She looked at me seriously. I could tell I was supposed to go on.

I opened The Little Drummer Boy.  “Do you see those kings in the story, the grown ups with crowns and money and fancy presents? Doesn’t it seem a little strange that they are going all that way to give a baby those things?”  She acknowledged it was a little strange.

“Some people believe that baby Jesus was God’s way of coming to live with us on Earth. The kings believed that God sent Jesus. They weren’t just going to see a baby, they believed they were going to honor and welcome a part of God to our world.”

Total attention now.

“See how the baby appreciates the little boy the most? That’s how momma and daddy see  God. We believe God loves all people, and that bringing your truest self as a gift is the best thing you can do.”

She’s still listening to me.  I decide to go for it.  I may never get another chance.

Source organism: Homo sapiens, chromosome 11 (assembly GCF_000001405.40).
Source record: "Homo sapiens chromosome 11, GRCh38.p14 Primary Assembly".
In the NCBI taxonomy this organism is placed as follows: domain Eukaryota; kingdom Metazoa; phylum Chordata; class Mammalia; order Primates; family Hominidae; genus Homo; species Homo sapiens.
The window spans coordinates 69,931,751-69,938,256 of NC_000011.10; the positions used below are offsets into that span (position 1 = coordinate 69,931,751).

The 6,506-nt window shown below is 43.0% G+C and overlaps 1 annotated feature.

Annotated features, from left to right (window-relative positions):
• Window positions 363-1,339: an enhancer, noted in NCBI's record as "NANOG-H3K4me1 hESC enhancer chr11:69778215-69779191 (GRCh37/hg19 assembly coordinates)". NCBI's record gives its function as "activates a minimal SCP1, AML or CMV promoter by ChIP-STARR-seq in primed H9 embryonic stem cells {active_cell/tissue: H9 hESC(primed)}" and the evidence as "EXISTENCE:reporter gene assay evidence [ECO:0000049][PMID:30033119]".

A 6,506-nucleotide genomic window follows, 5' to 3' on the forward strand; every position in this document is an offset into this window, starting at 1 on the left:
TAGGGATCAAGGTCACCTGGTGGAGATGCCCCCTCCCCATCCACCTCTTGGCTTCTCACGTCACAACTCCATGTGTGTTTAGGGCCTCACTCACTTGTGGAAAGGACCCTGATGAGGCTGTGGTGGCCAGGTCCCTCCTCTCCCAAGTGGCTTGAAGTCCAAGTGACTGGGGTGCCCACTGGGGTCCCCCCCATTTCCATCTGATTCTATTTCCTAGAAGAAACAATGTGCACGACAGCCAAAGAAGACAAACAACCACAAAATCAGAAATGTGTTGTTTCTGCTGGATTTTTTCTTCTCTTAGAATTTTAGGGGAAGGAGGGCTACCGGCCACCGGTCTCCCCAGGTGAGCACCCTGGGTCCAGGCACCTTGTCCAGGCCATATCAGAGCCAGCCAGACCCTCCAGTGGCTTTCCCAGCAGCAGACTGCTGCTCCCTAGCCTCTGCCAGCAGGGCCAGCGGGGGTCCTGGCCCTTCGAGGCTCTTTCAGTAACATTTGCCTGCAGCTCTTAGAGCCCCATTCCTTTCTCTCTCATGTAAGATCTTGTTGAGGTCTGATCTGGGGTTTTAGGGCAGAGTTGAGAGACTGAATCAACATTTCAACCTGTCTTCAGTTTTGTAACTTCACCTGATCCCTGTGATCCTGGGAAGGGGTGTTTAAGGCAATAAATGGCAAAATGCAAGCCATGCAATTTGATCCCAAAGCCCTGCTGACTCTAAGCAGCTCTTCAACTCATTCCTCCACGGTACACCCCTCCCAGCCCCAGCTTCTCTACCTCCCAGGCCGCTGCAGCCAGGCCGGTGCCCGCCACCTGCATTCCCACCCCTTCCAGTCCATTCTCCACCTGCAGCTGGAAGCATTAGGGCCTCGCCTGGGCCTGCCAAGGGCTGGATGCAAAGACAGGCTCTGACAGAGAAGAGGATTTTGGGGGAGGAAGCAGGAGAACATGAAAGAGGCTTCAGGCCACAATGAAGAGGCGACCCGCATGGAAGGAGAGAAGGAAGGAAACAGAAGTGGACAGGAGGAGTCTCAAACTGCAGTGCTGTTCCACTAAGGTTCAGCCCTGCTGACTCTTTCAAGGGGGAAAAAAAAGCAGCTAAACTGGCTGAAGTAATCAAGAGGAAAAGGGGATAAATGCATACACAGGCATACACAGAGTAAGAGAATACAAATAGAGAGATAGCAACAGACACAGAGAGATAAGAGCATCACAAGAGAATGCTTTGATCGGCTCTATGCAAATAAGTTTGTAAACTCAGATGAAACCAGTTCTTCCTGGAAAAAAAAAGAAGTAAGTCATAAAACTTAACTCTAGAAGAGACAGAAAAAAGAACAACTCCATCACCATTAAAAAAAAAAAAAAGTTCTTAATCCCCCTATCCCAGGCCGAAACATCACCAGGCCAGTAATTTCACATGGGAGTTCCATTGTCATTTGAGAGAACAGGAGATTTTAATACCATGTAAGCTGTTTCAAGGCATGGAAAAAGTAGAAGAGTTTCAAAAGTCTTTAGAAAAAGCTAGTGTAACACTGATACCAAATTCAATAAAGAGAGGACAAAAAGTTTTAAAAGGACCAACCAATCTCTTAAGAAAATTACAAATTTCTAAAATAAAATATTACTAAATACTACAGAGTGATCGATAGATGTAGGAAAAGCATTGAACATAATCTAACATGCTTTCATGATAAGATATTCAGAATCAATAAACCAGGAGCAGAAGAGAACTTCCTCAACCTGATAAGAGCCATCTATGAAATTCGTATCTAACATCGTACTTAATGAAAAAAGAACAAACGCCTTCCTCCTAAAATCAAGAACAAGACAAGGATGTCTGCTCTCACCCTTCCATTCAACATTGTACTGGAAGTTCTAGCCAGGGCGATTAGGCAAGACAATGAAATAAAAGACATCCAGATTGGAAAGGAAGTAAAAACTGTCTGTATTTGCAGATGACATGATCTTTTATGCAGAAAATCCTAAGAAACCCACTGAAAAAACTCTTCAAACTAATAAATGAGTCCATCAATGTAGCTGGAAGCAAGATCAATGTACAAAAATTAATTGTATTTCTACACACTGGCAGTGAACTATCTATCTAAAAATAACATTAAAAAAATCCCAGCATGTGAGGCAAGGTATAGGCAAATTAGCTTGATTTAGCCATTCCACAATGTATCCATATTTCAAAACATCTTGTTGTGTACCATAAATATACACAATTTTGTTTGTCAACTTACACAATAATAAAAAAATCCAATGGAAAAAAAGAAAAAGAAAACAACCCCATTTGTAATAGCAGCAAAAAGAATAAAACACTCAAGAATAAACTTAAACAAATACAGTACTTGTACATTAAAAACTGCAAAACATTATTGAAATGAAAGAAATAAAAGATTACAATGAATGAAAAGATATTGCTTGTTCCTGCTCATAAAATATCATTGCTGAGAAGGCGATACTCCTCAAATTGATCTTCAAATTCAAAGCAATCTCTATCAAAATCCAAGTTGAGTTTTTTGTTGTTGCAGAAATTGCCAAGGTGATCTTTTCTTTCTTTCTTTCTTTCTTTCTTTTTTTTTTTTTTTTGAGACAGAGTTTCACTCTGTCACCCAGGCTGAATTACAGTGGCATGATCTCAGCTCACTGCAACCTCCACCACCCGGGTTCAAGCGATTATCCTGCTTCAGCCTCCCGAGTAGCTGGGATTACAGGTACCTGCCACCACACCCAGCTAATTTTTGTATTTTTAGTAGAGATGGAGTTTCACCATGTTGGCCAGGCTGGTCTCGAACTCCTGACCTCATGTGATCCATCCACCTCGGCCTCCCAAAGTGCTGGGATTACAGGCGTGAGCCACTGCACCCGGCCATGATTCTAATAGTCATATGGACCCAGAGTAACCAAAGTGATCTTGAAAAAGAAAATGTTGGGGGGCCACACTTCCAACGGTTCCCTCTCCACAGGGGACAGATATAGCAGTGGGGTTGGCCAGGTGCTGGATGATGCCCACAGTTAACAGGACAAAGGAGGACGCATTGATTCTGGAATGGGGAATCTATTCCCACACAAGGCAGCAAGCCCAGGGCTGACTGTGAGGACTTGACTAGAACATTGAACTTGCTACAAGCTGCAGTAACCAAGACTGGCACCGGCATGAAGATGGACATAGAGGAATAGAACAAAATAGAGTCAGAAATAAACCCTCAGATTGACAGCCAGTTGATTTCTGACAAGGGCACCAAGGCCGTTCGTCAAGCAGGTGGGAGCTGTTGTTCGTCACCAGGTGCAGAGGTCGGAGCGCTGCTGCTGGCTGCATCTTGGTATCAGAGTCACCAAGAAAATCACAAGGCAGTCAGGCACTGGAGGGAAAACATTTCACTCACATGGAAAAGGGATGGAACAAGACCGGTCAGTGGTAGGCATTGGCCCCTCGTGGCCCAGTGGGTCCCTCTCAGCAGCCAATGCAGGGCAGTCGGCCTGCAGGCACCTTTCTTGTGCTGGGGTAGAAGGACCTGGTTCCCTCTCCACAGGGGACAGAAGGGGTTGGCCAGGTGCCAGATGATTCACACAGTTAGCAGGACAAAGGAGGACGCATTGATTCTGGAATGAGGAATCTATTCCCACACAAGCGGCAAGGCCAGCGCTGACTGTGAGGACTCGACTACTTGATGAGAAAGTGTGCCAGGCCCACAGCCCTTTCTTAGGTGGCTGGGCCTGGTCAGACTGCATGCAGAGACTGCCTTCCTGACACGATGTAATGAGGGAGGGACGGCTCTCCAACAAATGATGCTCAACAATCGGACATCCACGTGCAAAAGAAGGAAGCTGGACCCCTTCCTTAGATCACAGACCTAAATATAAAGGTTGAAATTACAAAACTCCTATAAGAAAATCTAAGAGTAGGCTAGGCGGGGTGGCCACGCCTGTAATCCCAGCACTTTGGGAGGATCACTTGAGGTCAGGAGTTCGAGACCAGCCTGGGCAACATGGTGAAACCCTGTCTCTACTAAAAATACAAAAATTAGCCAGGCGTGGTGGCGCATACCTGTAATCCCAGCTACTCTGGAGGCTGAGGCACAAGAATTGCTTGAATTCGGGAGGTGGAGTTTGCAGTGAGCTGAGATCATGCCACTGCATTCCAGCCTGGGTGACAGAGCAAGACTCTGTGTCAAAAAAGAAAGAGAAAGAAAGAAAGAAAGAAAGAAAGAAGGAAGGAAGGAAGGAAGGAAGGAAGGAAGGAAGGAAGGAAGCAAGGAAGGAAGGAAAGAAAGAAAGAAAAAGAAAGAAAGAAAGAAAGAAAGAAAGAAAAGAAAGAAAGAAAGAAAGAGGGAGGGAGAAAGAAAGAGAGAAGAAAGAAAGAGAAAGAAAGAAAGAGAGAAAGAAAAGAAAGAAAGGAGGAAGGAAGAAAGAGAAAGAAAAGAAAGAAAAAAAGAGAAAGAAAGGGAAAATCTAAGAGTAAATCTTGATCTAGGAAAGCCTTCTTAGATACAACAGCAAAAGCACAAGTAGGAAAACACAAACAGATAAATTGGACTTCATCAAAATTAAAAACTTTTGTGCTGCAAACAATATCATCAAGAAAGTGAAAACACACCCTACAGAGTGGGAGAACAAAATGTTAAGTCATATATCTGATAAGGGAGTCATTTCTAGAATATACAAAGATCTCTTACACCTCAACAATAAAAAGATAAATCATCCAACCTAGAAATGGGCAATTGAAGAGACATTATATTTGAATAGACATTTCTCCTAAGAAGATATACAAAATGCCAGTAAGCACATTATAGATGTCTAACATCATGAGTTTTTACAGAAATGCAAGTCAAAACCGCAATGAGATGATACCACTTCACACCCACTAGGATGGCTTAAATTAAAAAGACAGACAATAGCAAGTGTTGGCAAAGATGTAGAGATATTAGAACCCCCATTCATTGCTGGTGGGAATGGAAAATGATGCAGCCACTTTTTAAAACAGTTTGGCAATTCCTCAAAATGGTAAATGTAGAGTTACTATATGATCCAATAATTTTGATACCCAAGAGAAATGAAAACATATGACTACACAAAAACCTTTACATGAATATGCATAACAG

“Momma believes Jesus is still alive. Sometimes I talk to him. (She didn’t laugh at me.)  What would you give baby Jesus as a gift do you think?”

With only a slight pause she says with great confidence, “I would give him a dragon kiss!”

I think I must have gotten something right.  Merry Christmas, everyone.

Call and Answer

On an icy night this week I pulled into my driveway, exhausted, with an angry toddler in the backseat.  My child was what my brother-in-law calls “strippin’ mad” — that state of fury where very young children just start tearing off their clothes, throwing things, and running.

As I sat in the front seat trying to compose my own tumultuous mind, what to my wondering eyes should appear but the shape of my husband hurrying down the sidewalk to help.  I almost wept with relief.